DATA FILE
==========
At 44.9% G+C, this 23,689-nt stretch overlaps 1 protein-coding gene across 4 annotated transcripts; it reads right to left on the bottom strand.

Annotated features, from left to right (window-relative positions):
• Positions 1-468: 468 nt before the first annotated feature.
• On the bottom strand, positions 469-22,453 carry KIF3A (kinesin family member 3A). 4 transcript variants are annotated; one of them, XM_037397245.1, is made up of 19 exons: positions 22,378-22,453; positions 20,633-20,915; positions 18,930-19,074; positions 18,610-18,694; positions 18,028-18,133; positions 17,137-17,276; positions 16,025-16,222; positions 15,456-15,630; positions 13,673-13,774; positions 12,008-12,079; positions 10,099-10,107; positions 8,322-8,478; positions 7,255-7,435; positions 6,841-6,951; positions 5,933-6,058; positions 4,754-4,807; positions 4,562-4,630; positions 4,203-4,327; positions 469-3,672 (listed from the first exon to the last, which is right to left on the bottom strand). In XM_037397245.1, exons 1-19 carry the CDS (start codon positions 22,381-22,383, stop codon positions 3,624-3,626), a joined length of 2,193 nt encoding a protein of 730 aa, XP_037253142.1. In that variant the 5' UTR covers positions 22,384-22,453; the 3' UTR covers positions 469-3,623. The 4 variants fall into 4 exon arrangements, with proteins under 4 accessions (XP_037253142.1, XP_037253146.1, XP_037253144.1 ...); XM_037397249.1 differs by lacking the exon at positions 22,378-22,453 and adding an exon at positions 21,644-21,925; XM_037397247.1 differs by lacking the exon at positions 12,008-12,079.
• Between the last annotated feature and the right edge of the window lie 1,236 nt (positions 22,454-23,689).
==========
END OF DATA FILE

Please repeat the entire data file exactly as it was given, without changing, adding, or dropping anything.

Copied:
At 44.9% G+C, this 23,689-nt stretch overlaps 1 protein-coding gene across 4 annotated transcripts; it reads right to left on the bottom strand.

Annotated features, from left to right (window-relative positions):
• Positions 1-468: 468 nt before the first annotated feature.
• On the bottom strand, positions 469-22,453 carry KIF3A (kinesin family member 3A). 4 transcript variants are annotated; one of them, XM_037397245.1, is made up of 19 exons: positions 22,378-22,453; positions 20,633-20,915; positions 18,930-19,074; positions 18,610-18,694; positions 18,028-18,133; positions 17,137-17,276; positions 16,025-16,222; positions 15,456-15,630; positions 13,673-13,774; positions 12,008-12,079; positions 10,099-10,107; positions 8,322-8,478; positions 7,255-7,435; positions 6,841-6,951; positions 5,933-6,058; positions 4,754-4,807; positions 4,562-4,630; positions 4,203-4,327; positions 469-3,672 (listed from the first exon to the last, which is right to left on the bottom strand). In XM_037397245.1, exons 1-19 carry the CDS (start codon positions 22,381-22,383, stop codon positions 3,624-3,626), a joined length of 2,193 nt encoding a protein of 730 aa, XP_037253142.1. In that variant the 5' UTR covers positions 22,384-22,453; the 3' UTR covers positions 469-3,623. The 4 variants fall into 4 exon arrangements, with proteins under 4 accessions (XP_037253142.1, XP_037253146.1, XP_037253144.1 ...); XM_037397249.1 differs by lacking the exon at positions 22,378-22,453 and adding an exon at positions 21,644-21,925; XM_037397247.1 differs by lacking the exon at positions 12,008-12,079.
• Between the last annotated feature and the right edge of the window lie 1,236 nt (positions 22,454-23,689).